Varadkar disappointed by Fine Gael’s local election performance

Taoiseach acknowledges party performed below expectations, particularly in Dublin

Deputy Political Editor Some in Fine Gael gamely attempted to talk up the party's performance in the local elections on Sunday as the numbers came into sharper relief, but Taoiseach Leo Varadkar bluntly acknowledged reality.

"It seems our vote is up slightly: maybe one, one-and-a-half per cent, and we will gain 10-15 seats, which is less than we had expected or hoped for, quite frankly," he told RTÉ radio.

Initially Fine Gael had bullish hopes of wanting to displace Fianna Fáil as the largest party of local government. Then expectations were moderated, and party figures said winning an extra 40 seats, while staying in Fianna Fáil's slipstream, would be a more realistic goal.

Varadkar's projections, as of Sunday evening, fell substantially short of even the revised aim. However, the European Parliament elections were a far more successful outing, with Fine Gael in line for at least three and probably four, with an outside shot at five, MEPs. The self-proclaimed party of Europe will take some satisfaction from that.


However, the election postmortem will focus on local contests, which are traditionally a better forecast of the general election to come.

Varadkar said the Dublin council figures were especially disappointing, particularly when Fine Gael has consistently polled between 25 per cent and 35 per cent in the capital over recent months.

The Greens picked up middle-class votes in places where Fine Gael would have expected to dominate, while Fianna Fáil rebuilt in some of its old working-class heartlands as Sinn Féin imploded.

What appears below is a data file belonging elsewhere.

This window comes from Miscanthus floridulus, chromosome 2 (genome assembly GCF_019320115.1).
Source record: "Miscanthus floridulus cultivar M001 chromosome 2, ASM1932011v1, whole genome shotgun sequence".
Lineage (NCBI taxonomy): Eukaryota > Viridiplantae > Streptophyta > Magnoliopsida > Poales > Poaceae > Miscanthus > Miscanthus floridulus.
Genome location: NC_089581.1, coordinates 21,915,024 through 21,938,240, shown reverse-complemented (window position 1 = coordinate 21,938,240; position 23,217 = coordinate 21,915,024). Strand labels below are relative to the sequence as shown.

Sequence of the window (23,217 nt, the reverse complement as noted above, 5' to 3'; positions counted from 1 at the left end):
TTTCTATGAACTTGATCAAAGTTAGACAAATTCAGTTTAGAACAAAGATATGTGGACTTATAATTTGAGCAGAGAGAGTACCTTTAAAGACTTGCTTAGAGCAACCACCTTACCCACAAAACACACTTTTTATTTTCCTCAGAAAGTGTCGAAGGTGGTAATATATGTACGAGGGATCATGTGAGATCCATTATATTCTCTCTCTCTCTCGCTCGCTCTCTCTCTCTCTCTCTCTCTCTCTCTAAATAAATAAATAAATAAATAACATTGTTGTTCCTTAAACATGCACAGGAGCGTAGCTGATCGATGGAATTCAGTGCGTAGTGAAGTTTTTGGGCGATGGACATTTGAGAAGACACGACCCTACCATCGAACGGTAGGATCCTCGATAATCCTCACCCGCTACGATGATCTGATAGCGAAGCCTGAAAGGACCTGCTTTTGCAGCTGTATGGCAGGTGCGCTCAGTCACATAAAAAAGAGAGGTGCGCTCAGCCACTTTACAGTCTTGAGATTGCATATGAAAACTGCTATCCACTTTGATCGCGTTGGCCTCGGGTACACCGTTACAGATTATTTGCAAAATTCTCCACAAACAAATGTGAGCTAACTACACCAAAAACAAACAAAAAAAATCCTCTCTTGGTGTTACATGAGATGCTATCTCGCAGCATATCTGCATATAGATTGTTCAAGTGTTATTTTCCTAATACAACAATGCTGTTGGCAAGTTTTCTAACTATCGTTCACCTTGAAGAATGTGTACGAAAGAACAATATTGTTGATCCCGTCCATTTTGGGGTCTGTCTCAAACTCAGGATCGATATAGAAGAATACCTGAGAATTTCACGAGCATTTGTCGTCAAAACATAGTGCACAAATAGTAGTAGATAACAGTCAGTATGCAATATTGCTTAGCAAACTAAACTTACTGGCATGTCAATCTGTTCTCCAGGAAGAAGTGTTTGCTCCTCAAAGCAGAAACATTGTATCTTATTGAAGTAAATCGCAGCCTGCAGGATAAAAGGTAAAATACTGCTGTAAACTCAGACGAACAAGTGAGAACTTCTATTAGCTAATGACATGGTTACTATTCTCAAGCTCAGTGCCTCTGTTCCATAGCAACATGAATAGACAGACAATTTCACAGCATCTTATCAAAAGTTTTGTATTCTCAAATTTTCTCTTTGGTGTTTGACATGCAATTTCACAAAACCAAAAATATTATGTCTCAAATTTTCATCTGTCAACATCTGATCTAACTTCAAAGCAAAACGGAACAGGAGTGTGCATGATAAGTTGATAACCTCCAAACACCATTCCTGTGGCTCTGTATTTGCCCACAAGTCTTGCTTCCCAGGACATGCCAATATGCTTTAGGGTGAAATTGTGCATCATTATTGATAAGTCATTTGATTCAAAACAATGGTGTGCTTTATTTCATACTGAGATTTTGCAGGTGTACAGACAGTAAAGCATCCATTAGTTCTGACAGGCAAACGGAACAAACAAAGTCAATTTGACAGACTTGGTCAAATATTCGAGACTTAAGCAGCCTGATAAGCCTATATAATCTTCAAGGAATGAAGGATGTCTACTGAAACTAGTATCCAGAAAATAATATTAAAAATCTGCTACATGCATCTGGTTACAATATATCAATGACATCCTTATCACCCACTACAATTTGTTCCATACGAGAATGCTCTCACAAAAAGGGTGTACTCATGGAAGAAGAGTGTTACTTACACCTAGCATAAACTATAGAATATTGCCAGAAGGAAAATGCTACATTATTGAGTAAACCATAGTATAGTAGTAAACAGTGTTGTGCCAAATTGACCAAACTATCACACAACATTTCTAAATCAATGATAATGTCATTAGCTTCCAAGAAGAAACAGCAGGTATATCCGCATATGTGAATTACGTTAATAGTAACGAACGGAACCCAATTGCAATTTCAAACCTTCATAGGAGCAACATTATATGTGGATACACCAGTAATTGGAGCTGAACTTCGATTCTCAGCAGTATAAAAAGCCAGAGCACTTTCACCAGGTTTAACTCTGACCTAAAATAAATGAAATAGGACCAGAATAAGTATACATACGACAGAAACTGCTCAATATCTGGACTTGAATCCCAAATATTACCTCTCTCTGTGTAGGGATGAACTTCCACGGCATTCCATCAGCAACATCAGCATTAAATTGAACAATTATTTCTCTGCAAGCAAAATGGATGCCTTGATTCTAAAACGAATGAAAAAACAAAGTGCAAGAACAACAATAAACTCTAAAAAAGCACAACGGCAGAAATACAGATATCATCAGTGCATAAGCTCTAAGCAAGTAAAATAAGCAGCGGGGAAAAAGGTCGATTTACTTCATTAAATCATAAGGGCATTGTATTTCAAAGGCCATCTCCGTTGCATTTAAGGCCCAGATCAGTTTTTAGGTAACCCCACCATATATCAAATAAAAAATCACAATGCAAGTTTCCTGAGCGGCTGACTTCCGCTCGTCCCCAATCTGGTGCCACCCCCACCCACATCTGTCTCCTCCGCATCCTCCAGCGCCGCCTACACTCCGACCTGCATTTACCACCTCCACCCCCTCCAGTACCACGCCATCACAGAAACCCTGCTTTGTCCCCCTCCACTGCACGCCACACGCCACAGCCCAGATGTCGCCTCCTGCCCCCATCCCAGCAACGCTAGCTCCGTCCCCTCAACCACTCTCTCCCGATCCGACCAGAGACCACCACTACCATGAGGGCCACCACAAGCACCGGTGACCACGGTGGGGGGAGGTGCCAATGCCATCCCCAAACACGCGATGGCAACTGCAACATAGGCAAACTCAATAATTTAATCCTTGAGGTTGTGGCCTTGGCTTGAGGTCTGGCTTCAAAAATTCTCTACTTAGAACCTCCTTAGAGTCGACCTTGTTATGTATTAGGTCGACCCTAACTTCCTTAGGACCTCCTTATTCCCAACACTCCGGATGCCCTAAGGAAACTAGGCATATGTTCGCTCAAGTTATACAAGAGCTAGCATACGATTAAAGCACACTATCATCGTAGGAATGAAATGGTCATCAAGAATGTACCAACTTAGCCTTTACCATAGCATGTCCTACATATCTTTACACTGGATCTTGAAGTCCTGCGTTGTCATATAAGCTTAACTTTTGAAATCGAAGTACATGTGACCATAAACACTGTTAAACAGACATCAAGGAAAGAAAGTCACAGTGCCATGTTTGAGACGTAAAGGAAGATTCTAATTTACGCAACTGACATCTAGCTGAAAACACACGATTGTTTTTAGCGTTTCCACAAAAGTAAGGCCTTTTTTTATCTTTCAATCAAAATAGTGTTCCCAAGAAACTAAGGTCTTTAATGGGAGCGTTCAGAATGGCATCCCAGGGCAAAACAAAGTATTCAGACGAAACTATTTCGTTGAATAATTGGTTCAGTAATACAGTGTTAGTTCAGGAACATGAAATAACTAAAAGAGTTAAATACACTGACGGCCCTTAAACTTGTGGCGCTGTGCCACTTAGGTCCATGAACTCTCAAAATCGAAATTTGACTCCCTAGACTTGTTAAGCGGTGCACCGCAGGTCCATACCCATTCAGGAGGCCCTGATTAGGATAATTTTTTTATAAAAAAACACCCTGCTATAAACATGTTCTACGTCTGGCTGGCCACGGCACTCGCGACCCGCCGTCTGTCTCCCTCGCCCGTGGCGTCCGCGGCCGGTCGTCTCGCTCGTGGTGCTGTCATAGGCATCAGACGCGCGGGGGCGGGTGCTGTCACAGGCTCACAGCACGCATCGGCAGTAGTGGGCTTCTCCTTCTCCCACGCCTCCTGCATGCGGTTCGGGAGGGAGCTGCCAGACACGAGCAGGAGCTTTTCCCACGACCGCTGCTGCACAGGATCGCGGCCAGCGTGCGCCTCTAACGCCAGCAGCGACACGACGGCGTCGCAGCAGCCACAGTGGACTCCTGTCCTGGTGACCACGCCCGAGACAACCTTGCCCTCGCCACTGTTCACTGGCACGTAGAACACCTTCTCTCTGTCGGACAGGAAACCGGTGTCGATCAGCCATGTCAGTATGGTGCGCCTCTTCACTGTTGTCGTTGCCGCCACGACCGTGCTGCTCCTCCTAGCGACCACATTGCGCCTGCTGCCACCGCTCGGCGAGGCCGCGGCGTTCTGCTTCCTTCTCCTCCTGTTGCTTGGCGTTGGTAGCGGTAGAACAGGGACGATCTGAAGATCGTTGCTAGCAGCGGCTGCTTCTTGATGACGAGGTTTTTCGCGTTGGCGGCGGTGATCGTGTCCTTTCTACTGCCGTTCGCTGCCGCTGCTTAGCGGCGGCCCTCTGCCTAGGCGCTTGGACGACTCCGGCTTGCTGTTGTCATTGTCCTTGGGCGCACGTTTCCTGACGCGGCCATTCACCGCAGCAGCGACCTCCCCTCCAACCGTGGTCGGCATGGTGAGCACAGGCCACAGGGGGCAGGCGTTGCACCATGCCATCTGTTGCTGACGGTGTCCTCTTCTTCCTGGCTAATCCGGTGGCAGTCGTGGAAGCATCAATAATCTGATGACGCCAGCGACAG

The rise of the Greens, if even partially reflected in a general election, will damage Fine Gael’s capacity to pick up Dáil seats around Dublin. Allied to that, Fianna Fáil’s improvement in the capital puts Varadkar and Fianna Fáil’s Micheál Martin on pretty even terms ahead of the general election.

Key battles

Fianna Fáil made progress on Dublin City Council, and increased its vote share in areas like Ballymun-Finglas, where one of the key battles of the next general election – between Fine Gael's Noel Rock and Fianna Fáil's Paul McAuliffe – will play out.

Senior Fine Gael figures say they will take stock over the coming days from a party and Government point of view. Sources cautioned, however, against overstating the strength of the Green wave, pointing out that around 93 per cent of voters did not vote for Eamon Ryan’s party.

Rock himself said Fine Gael needed to “draw the right conclusions”.

“In northside Dublin, concerns of working-class voters need to be listened to and acted on. The wave was two shades of green here: the Greens, yes, but Fianna Fáil too.”

At a government level, Richard Bruton’s All of Government Plan to Tackle Climate Disruption will be published in the next two weeks.

It is understood the plan has seen a number of changes from earlier drafts – it is said to have become “a bit more ambitious” – and will be still be subject to last- minute finessing.

At times in government such a process can lead to a dilution of aims and goals already agreed. Sources pointed out, however, the performance of the Greens would make any efforts to do so by nervous Ministers much more difficult.